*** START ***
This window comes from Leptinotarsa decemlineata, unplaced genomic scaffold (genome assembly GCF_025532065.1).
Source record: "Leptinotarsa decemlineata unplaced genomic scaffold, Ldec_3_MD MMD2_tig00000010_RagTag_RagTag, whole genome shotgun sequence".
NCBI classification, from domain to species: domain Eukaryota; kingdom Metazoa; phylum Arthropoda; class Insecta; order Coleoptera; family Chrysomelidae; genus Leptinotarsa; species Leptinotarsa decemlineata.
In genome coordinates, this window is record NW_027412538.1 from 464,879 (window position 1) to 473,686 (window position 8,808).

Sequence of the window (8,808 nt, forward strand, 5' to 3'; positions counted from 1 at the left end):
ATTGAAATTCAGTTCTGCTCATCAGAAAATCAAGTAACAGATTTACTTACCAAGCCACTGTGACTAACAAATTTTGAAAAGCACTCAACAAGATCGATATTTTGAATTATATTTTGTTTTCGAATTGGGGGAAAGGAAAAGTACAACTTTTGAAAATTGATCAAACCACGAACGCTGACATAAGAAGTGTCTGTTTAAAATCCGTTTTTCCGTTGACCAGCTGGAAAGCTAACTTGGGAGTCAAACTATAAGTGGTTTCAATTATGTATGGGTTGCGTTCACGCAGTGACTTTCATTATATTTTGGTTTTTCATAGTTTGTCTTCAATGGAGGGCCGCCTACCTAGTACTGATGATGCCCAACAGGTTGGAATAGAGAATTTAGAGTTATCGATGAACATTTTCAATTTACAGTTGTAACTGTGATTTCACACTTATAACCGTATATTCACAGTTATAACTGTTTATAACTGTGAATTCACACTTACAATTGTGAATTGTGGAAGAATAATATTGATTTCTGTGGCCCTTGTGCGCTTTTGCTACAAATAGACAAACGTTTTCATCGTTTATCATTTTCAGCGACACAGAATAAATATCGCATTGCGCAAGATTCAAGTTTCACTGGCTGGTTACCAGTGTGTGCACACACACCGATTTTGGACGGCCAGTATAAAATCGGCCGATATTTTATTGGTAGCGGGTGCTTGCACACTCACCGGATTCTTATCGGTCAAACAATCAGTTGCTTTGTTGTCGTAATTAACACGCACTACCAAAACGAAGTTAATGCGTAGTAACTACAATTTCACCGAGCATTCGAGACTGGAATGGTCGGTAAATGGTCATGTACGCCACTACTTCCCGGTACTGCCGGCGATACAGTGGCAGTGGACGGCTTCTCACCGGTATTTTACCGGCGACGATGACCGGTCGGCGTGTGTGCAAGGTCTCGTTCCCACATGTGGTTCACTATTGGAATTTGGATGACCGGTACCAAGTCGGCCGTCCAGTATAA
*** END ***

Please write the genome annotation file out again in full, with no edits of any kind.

This window comes from Leptinotarsa decemlineata, unplaced genomic scaffold (genome assembly GCF_025532065.1).
Source record: "Leptinotarsa decemlineata unplaced genomic scaffold, Ldec_3_MD MMD2_tig00000010_RagTag_RagTag, whole genome shotgun sequence".
NCBI classification, from domain to species: domain Eukaryota; kingdom Metazoa; phylum Arthropoda; class Insecta; order Coleoptera; family Chrysomelidae; genus Leptinotarsa; species Leptinotarsa decemlineata.
In genome coordinates, this window is record NW_027412538.1 from 464,879 (window position 1) to 473,686 (window position 8,808).

Sequence of the window (8,808 nt, forward strand, 5' to 3'; positions counted from 1 at the left end):
ATTGAAATTCAGTTCTGCTCATCAGAAAATCAAGTAACAGATTTACTTACCAAGCCACTGTGACTAACAAATTTTGAAAAGCACTCAACAAGATCGATATTTTGAATTATATTTTGTTTTCGAATTGGGGGAAAGGAAAAGTACAACTTTTGAAAATTGATCAAACCACGAACGCTGACATAAGAAGTGTCTGTTTAAAATCCGTTTTTCCGTTGACCAGCTGGAAAGCTAACTTGGGAGTCAAACTATAAGTGGTTTCAATTATGTATGGGTTGCGTTCACGCAGTGACTTTCATTATATTTTGGTTTTTCATAGTTTGTCTTCAATGGAGGGCCGCCTACCTAGTACTGATGATGCCCAACAGGTTGGAATAGAGAATTTAGAGTTATCGATGAACATTTTCAATTTACAGTTGTAACTGTGATTTCACACTTATAACCGTATATTCACAGTTATAACTGTTTATAACTGTGAATTCACACTTACAATTGTGAATTGTGGAAGAATAATATTGATTTCTGTGGCCCTTGTGCGCTTTTGCTACAAATAGACAAACGTTTTCATCGTTTATCATTTTCAGCGACACAGAATAAATATCGCATTGCGCAAGATTCAAGTTTCACTGGCTGGTTACCAGTGTGTGCACACACACCGATTTTGGACGGCCAGTATAAAATCGGCCGATATTTTATTGGTAGCGGGTGCTTGCACACTCACCGGATTCTTATCGGTCAAACAATCAGTTGCTTTGTTGTCGTAATTAACACGCACTACCAAAACGAAGTTAATGCGTAGTAACTACAATTTCACCGAGCATTCGAGACTGGAATGGTCGGTAAATGGTCATGTACGCCACTACTTCCCGGTACTGCCGGCGATACAGTGGCAGTGGACGGCTTCTCACCGGTATTTTACCGGCGACGATGACCGGTCGGCGTGTGTGCAAGGTCTCGTTCCCACATGTGGTTCACTATTGGAATTTGGATGACCGGTACCAAGTCGGCCGTCCAGTATAA